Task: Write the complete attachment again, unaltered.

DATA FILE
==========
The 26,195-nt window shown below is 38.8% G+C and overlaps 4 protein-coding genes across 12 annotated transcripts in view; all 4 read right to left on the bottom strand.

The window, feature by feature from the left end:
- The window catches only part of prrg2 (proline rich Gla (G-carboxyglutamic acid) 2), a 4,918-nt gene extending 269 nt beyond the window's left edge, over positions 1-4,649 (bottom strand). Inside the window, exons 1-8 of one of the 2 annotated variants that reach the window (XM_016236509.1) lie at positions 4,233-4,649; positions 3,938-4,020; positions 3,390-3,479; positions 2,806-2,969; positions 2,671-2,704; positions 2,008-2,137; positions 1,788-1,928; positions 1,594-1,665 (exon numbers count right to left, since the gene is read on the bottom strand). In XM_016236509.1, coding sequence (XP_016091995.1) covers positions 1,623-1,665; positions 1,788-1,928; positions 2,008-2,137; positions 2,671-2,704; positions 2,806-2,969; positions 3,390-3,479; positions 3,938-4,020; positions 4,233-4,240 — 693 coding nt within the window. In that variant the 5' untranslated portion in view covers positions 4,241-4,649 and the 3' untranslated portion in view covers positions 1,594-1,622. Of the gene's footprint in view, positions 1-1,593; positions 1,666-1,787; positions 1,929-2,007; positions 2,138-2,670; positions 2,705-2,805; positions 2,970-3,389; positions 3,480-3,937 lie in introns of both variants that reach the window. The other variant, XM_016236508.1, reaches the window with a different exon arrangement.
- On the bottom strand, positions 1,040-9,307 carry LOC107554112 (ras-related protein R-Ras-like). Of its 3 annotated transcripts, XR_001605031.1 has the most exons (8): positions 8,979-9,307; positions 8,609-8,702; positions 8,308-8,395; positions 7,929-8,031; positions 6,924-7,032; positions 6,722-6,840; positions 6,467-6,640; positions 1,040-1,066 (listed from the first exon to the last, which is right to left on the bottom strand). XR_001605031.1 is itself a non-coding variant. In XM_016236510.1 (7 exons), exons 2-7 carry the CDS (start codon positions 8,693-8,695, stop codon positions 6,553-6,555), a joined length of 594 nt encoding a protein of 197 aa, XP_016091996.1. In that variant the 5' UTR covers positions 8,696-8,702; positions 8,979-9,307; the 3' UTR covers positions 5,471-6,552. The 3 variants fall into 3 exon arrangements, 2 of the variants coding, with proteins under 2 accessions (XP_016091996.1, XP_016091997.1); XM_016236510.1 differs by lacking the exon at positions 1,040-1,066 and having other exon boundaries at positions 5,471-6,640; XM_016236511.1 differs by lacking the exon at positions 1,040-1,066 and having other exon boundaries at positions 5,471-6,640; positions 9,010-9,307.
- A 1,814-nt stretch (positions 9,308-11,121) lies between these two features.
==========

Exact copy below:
The 26,195-nt window shown below is 38.8% G+C and overlaps 4 protein-coding genes across 12 annotated transcripts in view; all 4 read right to left on the bottom strand.

The window, feature by feature from the left end:
- The window catches only part of prrg2 (proline rich Gla (G-carboxyglutamic acid) 2), a 4,918-nt gene extending 269 nt beyond the window's left edge, over positions 1-4,649 (bottom strand). Inside the window, exons 1-8 of one of the 2 annotated variants that reach the window (XM_016236509.1) lie at positions 4,233-4,649; positions 3,938-4,020; positions 3,390-3,479; positions 2,806-2,969; positions 2,671-2,704; positions 2,008-2,137; positions 1,788-1,928; positions 1,594-1,665 (exon numbers count right to left, since the gene is read on the bottom strand). In XM_016236509.1, coding sequence (XP_016091995.1) covers positions 1,623-1,665; positions 1,788-1,928; positions 2,008-2,137; positions 2,671-2,704; positions 2,806-2,969; positions 3,390-3,479; positions 3,938-4,020; positions 4,233-4,240 — 693 coding nt within the window. In that variant the 5' untranslated portion in view covers positions 4,241-4,649 and the 3' untranslated portion in view covers positions 1,594-1,622. Of the gene's footprint in view, positions 1-1,593; positions 1,666-1,787; positions 1,929-2,007; positions 2,138-2,670; positions 2,705-2,805; positions 2,970-3,389; positions 3,480-3,937 lie in introns of both variants that reach the window. The other variant, XM_016236508.1, reaches the window with a different exon arrangement.
- On the bottom strand, positions 1,040-9,307 carry LOC107554112 (ras-related protein R-Ras-like). Of its 3 annotated transcripts, XR_001605031.1 has the most exons (8): positions 8,979-9,307; positions 8,609-8,702; positions 8,308-8,395; positions 7,929-8,031; positions 6,924-7,032; positions 6,722-6,840; positions 6,467-6,640; positions 1,040-1,066 (listed from the first exon to the last, which is right to left on the bottom strand). XR_001605031.1 is itself a non-coding variant. In XM_016236510.1 (7 exons), exons 2-7 carry the CDS (start codon positions 8,693-8,695, stop codon positions 6,553-6,555), a joined length of 594 nt encoding a protein of 197 aa, XP_016091996.1. In that variant the 5' UTR covers positions 8,696-8,702; positions 8,979-9,307; the 3' UTR covers positions 5,471-6,552. The 3 variants fall into 3 exon arrangements, 2 of the variants coding, with proteins under 2 accessions (XP_016091996.1, XP_016091997.1); XM_016236510.1 differs by lacking the exon at positions 1,040-1,066 and having other exon boundaries at positions 5,471-6,640; XM_016236511.1 differs by lacking the exon at positions 1,040-1,066 and having other exon boundaries at positions 5,471-6,640; positions 9,010-9,307.
- A 1,814-nt stretch (positions 9,308-11,121) lies between these two features.